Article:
Each of the pair gets an individual character as normal, such as the Ravenkeeper, Poisoner, Mayor etc. They can vote, use their abilities, and live and die, individually, as normal. But either both players are good or both players are evil! If they are both good, they can both figure out the puzzle. If they are both evil, they can both bluff. And they best bluff well, if one of the pair is the Demon…

If one player needs help at any time, either in understanding or communicating, they can rely on their trusted partner to communicate to them what they need to know, or communicate on their behalf if they are unable to.

Token for Revolutionary character

Examples:

Matt is deaf. He teams up with Julian via the Revolutionary. Matt draws the Poisoner, and Julian is given the Imp. They can scheme in private using sign language, so that Matt can participate.

Hannah is twelve years old. She is keen to play but does not understand the intricacies of how the characters work. She gets the Monk and teams up with her father, who is the Empath.

Storyteller’s “How To Run” section of the rulebook:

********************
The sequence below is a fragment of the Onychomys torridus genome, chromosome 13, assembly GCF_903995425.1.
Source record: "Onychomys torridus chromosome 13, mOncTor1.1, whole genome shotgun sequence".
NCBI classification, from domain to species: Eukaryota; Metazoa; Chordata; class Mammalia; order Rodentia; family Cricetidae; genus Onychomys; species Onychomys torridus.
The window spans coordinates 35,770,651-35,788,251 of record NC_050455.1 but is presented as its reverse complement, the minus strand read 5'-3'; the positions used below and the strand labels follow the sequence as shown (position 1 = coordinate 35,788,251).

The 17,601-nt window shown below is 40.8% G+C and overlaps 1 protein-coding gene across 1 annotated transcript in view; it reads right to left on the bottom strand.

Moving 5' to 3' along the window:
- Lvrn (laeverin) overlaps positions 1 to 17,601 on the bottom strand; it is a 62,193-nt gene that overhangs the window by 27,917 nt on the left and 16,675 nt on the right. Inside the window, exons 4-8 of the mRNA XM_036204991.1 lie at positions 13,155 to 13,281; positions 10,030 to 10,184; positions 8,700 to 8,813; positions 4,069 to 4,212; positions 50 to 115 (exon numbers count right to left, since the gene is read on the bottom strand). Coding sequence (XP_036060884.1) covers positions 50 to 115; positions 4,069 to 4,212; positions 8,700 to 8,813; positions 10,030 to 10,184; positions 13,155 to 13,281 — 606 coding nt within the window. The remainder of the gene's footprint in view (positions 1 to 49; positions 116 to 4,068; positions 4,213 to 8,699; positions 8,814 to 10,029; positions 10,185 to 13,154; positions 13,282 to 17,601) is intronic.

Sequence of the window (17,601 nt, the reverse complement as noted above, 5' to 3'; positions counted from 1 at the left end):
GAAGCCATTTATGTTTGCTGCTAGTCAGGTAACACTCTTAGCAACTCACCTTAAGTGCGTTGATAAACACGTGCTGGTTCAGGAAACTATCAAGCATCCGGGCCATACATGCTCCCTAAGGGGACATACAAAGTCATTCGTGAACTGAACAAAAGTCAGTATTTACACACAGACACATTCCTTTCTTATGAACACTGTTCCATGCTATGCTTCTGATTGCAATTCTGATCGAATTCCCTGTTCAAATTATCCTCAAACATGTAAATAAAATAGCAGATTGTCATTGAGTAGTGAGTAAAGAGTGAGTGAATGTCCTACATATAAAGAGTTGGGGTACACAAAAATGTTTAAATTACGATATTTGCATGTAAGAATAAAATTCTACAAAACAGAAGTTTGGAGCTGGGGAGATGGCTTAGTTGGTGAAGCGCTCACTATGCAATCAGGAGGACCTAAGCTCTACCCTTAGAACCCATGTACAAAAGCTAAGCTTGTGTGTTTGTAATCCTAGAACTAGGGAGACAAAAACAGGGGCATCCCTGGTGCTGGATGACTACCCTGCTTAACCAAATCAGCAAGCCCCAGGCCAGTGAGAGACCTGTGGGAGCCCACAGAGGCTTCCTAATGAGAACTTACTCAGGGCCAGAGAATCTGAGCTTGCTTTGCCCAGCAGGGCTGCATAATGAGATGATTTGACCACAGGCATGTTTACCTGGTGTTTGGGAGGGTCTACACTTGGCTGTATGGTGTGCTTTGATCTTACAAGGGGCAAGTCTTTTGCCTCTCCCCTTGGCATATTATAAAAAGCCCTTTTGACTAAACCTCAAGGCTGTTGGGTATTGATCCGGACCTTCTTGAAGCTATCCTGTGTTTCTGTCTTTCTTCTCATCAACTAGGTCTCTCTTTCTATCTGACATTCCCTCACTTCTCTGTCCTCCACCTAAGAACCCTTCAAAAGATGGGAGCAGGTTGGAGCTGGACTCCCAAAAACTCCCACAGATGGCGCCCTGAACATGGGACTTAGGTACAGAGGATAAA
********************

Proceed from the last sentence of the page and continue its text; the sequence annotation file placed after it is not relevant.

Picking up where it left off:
When setting up the game, before giving the bag to the players, declare that the Revolutionary is in play and which two neighboring players are Revolutionaries. Add the Revolutionary token to the Grimoire. Mark the Revolutionaries with the “Register Falsely?” reminder between their character tokens.

Give the bag to one Revolutionary. They draw a token. Look at their token, choose a token of the same alignment from the bag, and give it to the other Revolutionary. Then, give the bag to the non-Revolutionary players to draw from.

Once per game, you can make one player marked “Register Falsely?” register as a different character and alignment, then remove the “Register Falsely?” reminder.

Accommodating Mobility Issues ‌

Some players are not able to easily move about the space during a game of Clocktower. Whilst we recommend that all players stay within the ‘circle’ or within the room, some Storytellers prefer to encourage their players to move about the play space more dramatically, in order to have private conversations. For players that have some kind of mobility impairment we have found that the following tips are helpful:

  • Before the game begins, tell the group that a certain player would prefer that other players visit them, rather than the other way around, when anyone wants to have a private conversation. This player may request that others come sit next to them, to share a private conversation, but may not be moving about the space to sit next to others.